But still, the odd man syndrome, while beneficial in that it often provides a spare chair at any dining establishment (useful for storing coats, bags, and the occasional parcel), has more than its share of drawbacks. It's very difficult, for example, to carry three drinks at a time, making collective ordering at a bar somewhat problematic. Five people make a car too crowded; three means one person is alone in the back seat. And good luck finding seating arrangements for seven at all but the largest tables at any decent dining establishment. Little things, one might say. Petty trifles, another might scornfully dismiss. But God is in the details, or so I've heard it said. And who are we to question the will of God?

So this had led me to my current resolution for the year of 2008. Rather than simply sitting back and passively accepting the situation, this year I'm going to be much more proactive. I'm going to address this issue head on, and put forth my efforts to remedy the issue of the odd numbering. The solution seems quite obvious, does it not?

Break up my coupled friends.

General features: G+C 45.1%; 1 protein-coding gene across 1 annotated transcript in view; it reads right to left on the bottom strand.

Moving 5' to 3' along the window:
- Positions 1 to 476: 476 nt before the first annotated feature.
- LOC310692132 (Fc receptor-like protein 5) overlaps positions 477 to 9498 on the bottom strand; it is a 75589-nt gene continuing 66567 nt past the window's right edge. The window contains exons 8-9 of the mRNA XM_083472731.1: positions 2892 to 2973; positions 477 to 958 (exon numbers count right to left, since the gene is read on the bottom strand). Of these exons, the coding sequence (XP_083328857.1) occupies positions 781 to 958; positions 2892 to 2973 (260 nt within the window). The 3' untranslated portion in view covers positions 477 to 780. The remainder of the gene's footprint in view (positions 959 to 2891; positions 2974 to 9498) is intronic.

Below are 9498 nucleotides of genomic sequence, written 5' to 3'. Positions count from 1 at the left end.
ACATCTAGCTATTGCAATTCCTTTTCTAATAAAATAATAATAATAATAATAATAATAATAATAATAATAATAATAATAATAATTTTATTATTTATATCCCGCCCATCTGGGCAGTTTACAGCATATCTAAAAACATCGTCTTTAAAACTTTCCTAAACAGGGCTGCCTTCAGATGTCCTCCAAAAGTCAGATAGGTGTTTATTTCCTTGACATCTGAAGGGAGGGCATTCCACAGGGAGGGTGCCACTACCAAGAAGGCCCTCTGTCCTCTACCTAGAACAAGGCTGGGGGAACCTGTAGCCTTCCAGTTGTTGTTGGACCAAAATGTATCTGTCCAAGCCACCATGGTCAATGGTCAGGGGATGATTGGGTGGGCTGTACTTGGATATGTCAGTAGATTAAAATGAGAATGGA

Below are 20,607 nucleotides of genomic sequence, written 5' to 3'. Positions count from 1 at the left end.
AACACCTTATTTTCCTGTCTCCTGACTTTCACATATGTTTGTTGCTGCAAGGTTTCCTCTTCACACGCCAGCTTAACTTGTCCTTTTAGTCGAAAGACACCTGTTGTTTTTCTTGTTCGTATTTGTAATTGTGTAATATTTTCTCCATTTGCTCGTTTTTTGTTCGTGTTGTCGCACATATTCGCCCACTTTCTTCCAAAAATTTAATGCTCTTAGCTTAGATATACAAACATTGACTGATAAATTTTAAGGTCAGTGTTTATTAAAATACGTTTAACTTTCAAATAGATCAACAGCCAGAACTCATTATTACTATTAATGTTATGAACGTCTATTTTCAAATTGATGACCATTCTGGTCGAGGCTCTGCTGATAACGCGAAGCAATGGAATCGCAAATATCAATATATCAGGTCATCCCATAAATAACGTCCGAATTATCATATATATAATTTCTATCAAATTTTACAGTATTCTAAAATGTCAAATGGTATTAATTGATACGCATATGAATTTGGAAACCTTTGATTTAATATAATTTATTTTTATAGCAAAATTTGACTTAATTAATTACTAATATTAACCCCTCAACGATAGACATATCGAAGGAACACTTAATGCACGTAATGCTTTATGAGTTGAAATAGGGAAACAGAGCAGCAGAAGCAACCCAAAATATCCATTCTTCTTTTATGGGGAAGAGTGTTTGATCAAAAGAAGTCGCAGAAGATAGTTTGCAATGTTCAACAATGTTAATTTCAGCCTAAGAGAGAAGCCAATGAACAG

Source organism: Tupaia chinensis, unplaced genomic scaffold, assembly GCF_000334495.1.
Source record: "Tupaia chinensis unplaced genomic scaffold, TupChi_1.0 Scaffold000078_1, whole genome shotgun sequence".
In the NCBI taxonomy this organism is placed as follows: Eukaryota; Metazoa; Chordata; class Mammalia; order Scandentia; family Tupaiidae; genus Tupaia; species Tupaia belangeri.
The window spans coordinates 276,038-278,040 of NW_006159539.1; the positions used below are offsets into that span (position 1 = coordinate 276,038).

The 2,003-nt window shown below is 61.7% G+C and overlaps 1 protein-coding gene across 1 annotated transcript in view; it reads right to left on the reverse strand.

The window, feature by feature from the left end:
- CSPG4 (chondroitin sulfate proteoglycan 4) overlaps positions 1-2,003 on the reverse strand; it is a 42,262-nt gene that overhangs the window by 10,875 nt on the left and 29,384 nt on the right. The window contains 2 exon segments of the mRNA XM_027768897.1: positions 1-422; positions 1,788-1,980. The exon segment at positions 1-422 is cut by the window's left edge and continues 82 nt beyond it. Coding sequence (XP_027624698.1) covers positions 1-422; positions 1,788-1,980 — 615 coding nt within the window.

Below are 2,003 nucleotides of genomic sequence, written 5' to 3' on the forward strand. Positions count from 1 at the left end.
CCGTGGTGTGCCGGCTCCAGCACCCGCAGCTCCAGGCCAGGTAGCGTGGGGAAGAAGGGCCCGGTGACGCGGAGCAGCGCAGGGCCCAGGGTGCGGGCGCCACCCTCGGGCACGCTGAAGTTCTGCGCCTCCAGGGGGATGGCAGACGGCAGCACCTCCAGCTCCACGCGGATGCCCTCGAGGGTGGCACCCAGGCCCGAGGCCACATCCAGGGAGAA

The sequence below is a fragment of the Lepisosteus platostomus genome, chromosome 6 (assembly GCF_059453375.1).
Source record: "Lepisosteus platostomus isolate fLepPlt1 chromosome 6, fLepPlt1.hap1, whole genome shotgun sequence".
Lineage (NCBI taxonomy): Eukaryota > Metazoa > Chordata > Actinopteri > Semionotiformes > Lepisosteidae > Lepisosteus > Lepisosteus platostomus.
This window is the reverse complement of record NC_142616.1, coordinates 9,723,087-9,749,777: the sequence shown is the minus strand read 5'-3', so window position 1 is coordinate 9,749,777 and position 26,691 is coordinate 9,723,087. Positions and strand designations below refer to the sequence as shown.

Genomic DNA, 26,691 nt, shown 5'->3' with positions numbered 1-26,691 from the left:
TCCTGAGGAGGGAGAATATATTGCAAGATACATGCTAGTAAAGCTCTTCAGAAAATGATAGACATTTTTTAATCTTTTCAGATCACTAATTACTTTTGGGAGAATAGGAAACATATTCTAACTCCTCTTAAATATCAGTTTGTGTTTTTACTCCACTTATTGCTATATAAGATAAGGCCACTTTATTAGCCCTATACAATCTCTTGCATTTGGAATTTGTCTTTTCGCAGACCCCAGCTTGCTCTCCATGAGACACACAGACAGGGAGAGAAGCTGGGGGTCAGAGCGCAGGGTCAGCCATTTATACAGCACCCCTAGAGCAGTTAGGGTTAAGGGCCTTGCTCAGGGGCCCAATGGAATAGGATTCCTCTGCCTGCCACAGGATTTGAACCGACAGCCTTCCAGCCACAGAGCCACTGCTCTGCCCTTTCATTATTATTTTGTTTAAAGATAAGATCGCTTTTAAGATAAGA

This seems by far the most effective and obvious way of ending the current status quo. It caters to my inherent love of strategy and mind games. It'll give me something to do instead of work on my dissertation. And it just sounds like fun. Therefore, I'm beginning an intricately laid web of lies and deceit focused solely on splitting up any and all romantic engagements amongst my friends. This is not done out of malice towards them or the institution of couplehood per se. Rather, I do it solely for my own well-being. Some might call this selfish on my part. Others, ghastly and inhumane.

I prefer to think of it as heroic.

So welcome 2008, and the fun and exciting new possibilities it brings.